The bottom up process can be divided into seven stages:

      • introduction (presenting the situation);
      • working in groups on new ideas (the most creative but not very realistic stage);
      • discussing the ideas;
      • choosing the best solutions;
      • working in teams and looking for the ways of implementing the ideas;
      • evaluating previous results
      • indicating persons responsible for implementation of the project.

The MOVE team worked out a model of participating revitalization. They use the 4D cycle (Cooperrider, Whitney, 2005) adapted to the revitalization processes. This cycle entails four stages of carrying out changes: Discovery, Dream, Design, Do. The „Discovery” helps to know better the inhabitants, the place and potentials and barriers of future changes. „Dreaming” is the stage when inhabitants can openly create new ideas. The side product of this is that inhabitants get to know each other better. The „Design” stage is based on architectural simplified projects taking into consideartion the results of social dialogue. The „Do” phase is putting the project into practice (division of labour and responsibilities, controlling a budget etc.) (Fratczak-Mueller, 2016).

The Danish experience shows that it is very important to involve the people who on a daily basis are connected to the places and to the community (caretakers, managers, cleaners) as particularly important. Their involvement at every stage guarantees the right way of preparing realization and maintaining the project. It is important to emphasize that the participatory model has its advantages and disadvantages as well. The main barriers are: a) the time extension, b) raising the financial costs and the crisis of trust in the situation when the implementation of the project is difficult.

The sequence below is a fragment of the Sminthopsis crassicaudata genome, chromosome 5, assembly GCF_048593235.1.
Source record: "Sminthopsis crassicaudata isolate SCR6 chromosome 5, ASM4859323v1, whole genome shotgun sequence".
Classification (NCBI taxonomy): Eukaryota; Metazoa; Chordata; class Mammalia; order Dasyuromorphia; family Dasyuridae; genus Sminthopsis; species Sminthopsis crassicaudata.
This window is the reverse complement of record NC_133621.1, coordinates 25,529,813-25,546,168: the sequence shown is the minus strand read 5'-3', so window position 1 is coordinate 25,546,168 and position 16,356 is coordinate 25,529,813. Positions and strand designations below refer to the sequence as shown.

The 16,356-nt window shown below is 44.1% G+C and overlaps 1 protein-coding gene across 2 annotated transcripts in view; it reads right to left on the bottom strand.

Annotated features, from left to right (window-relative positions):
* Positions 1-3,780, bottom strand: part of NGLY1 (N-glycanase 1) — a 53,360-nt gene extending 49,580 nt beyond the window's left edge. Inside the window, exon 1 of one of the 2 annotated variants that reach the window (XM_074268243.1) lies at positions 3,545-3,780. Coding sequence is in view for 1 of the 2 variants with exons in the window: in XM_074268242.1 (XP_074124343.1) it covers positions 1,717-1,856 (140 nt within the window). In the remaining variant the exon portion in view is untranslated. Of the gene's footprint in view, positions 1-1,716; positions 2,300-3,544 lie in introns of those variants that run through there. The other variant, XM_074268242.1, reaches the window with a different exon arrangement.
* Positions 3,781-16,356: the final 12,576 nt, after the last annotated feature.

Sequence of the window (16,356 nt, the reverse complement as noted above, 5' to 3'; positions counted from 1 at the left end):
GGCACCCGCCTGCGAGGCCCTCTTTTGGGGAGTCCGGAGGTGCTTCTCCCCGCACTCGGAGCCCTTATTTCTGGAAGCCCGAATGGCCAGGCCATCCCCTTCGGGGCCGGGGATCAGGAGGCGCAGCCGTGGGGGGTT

Some of the advantages most frequently mentioned are: a) the inhabitants become more conscious and responsible stakeholders, b) strengthening communication between citizens and local authorities, c) help in creating a coherent vision of changes, d) helping to obtain social consensus about the changes, e) optimizing the solutions and adjusting them to social needs.

The essence of the approach is the involvement of community in the process of revitalization, which makes citizens see the adopted solutions as their own while the architects and officials take care of the maintenance of the results.

Cooperrider DL Whitney D, A Positive Revolution in Change: Appreciative Inquiry, San Francisco: Berrett-Koehler, 2005: 5-6.
Fratczak-Mueller J., Bottom up – dunski model rewitalizacji partycypacyjnej [Bottom-up — the Danish model of participative revitalizationî, in: Rewitalizacja. Podejscie partycypacyjne [The participative approach], D Bazun, M Kwiatkowski eds., Warszawa: Oficyna Wydawnicza 2016: 71-85.
Lorens P, Rewitalizacja miast. Planowanie i realizacja [Urban revitalization. Planning and implementation], Gdansk: Politechnika Gdanska, Wydzial Architektury 2010.
Olsen Ch, Pelt H, Proces fundamentem dunskiego planowania [The process as the basis of Danish palanning], in: Bottom up! Place, People, Project, K Bondyra, A Gancewska eds., Poznan-Esbjerg: AMB Solutions and Move arkitektur 2015: 3-45.
Pietraszko-Furmanek I, Partycypacja spoleczna w srodowiskach lokalnych [Public participation in local communities], in: Subsydiarnosc [Subsidies], D Milczarek ed., Warszawa: Dom Wydawniczy Elipsa 1996: 65-66.Ustawa o rewitalizacji 9.10.2015 – Act of revitalization, Warszawa.